Published: 14:38, April 18, 2024
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A cast of castaways' celeb island intrigue
By Xing Wen
Taiwan singer-actor Nicky Wu joins the outdoor reality show, This Is My Island. (PROVIDED TO CHINA DAILY)

The Chinese term chuang hai, which directly translates as "venturing across the sea", evokes a grand narrative of daring migration, particularly in the late 1980s in China.

When Hainan Island in South China formally became a province, around 100,000 people from all corners of the country, driven by aspirations for a better life, crossed the Qiongzhou Strait and flowed onto this island teeming with promise and opportunity.

These pioneering venturers paved the way for Hainan's transformation from a remote island to an international tourist destination over the past three and a half decades.

Their audacious spirit of exploration and resilience laid the foundation for the island's development trajectory.

A new reality show set in Hainan channels the indomitable spirit of chuang hai, highlighting its enduring relevance and resonance in today's context.

This Is My Island aims to reignite this spirit of daring exploration and resilience by tasking a group of celebrities with building an experimental home from scratch on a secluded island in Hainan province.

Pop idol Liu Yaowen, 18, looks for food during the show on a deserted island in Hainan province. (PROVIDED TO CHINA DAILY)

The program has invited participants from different age groups, including 56-year-old singer Cai Guoqing, 37-year-old anchorman Yang Di, 33-year-old actor Hou Wenyuan and the seven members of the boy group, Teens in Times. Tasked with the challenge of self-sufficiency despite scarce resources, they are required to embark on a journey of exploration, and coexist with one another in the wilderness.

The show's chief producer, Gu Chaofeng, emphasizes that regardless of age, individuals should not fear challenges and should dare to step out of their comfort zones to challenge themselves. In this program, every participant bravely does exactly that.

"We want to convey the spirit of chuang hai and allow more young people to understand that period of history and practice this pioneering spirit in their lives," he adds.

He stresses it's not solely a hardcore wilderness-survival reality show but rather an enriching island exploration program.

Apart from constructing shelters and searching for food on a deserted island, participants engage in boat-building competitions using materials found on the island. They also undergo military training, underscoring the importance of the navy, and even organize a sunset concert on the island.

The show is filmed on Shenzhou Peninsula in the southeastern part of Hainan province.

"I find Shenzhou Peninsula to be a particularly fascinating place," Gu says. "It's half developed and half undeveloped. It transitions from bustling tourism resorts to desolate islands and unexplored sea areas by just climbing over a mountain. It's a perfect place to film this show."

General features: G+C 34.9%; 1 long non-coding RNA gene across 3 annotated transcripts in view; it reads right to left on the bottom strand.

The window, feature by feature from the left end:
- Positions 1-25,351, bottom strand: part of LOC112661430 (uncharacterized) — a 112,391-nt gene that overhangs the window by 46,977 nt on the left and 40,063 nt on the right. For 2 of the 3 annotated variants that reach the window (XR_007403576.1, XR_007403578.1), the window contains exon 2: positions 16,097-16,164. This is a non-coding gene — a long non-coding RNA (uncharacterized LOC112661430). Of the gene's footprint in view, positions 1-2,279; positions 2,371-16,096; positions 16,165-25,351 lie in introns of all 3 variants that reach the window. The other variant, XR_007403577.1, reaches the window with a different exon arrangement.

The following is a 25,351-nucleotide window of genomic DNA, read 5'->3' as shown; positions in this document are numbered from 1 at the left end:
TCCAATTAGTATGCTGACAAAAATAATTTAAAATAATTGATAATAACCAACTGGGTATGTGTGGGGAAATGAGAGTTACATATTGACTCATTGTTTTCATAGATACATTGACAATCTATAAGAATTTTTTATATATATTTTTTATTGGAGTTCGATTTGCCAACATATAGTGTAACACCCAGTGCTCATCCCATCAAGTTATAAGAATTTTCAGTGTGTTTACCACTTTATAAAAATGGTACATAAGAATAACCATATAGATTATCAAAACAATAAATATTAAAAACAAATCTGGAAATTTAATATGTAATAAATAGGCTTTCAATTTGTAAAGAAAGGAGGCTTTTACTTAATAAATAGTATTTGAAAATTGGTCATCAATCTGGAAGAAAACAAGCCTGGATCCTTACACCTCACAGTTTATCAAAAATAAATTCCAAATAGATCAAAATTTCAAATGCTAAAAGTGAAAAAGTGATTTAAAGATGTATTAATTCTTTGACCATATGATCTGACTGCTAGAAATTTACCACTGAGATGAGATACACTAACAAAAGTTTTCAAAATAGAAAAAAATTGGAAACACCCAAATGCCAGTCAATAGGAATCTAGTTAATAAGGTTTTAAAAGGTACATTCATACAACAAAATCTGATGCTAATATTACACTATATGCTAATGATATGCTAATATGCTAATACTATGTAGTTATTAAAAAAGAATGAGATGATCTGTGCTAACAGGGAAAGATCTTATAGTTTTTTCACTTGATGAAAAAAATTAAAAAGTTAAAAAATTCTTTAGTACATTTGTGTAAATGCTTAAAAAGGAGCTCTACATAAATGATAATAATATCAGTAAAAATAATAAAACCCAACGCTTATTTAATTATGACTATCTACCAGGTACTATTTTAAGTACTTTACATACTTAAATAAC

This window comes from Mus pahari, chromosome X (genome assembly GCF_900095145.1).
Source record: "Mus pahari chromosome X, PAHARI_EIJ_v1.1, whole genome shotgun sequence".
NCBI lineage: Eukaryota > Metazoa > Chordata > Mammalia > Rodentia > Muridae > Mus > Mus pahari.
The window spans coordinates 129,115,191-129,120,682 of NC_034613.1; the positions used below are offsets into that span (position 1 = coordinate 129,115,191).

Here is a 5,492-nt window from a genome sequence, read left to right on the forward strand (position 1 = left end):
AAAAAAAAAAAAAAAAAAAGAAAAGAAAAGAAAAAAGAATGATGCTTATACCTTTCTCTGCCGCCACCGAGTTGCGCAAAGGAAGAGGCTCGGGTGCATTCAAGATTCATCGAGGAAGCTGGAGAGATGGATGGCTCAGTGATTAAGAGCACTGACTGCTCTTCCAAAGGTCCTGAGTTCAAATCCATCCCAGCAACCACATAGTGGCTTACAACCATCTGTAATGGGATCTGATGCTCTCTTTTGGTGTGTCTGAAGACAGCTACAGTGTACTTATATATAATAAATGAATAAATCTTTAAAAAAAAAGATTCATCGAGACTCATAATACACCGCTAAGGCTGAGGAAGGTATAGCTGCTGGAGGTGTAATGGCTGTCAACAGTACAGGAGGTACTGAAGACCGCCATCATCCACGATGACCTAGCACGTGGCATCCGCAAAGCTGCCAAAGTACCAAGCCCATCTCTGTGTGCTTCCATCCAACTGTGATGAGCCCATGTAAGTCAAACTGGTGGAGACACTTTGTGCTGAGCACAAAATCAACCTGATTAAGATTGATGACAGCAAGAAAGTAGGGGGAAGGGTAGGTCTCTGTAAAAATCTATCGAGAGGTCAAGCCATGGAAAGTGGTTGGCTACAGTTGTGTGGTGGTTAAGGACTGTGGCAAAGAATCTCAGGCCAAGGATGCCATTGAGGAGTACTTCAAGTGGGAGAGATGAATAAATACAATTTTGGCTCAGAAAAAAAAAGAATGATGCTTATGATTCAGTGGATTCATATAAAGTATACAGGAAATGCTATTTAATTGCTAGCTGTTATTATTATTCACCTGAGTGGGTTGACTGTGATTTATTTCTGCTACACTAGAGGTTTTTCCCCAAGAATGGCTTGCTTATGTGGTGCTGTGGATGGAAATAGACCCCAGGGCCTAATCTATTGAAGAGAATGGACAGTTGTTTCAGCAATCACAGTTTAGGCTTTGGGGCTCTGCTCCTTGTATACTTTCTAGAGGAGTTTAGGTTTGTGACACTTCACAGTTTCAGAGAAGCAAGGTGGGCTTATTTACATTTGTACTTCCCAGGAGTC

Actor Hou Wenyuan, 33, tries to set up a shelter on the beach during the reality show. (PROVIDED TO CHINA DAILY)

The production team has also partnered with Chinese National Geography magazine, which brings in experts to provide useful knowledge on wilderness survival, geography and botany during the program. The experts include Zhou Weiqiang, a wilderness adventurer who is often hailed as China's Bear Grylls, and nature photographer and plant enthusiast Zhong Xin.

In the first episode, which premiered on Friday on the video-streaming platform Youku, the participants divided into groups and built shelters on the island using materials such as wood and palm leaves.

The aforementioned experts then provided constructive advice for improving the shelters, enhancing their ability to withstand rain, retain heat and repel insects.

In addition, the participants made water-filtration devices using sand, charcoal and pebbles.

They also demonstrated ingenuity by using foil from chewing gum wrappers to connect the terminals of batteries, creating a short circuit to generate enough heat to ignite the foil and successfully start a fire.

Pop idol Ma Jiaqi, 21, scours for materials that might be useful. (PROVIDED TO CHINA DAILY)

"The most enjoyable aspect of participating in outdoor programs is that each experience is unique, and you must face many uncertainties," says 53-year-old Taiwan singer-actor Nicky Wu, who is one of the show's participants.

"When there is sunshine, perhaps we can use a mirror to start a fire, but on rainy days, all the wood might be damp, and just starting a fire can drive us crazy. However, these are all precious life experiences."

Yang adds that the experiences are teaching him to not take everything he normally has in daily life for granted.

As the eldest participant, Cai says the show has given him a newfound respect for young people.

"The seven members from Teens in Times, all of whom were born after 2000, grew up in the country's most affluent era. I thought they might be accustomed to comfort and averse to hardship, but they handled dirty and tiring work without complaint," he says.

"I believe that seeing us start from scratch in such an environment will provide inspiration to more young people."

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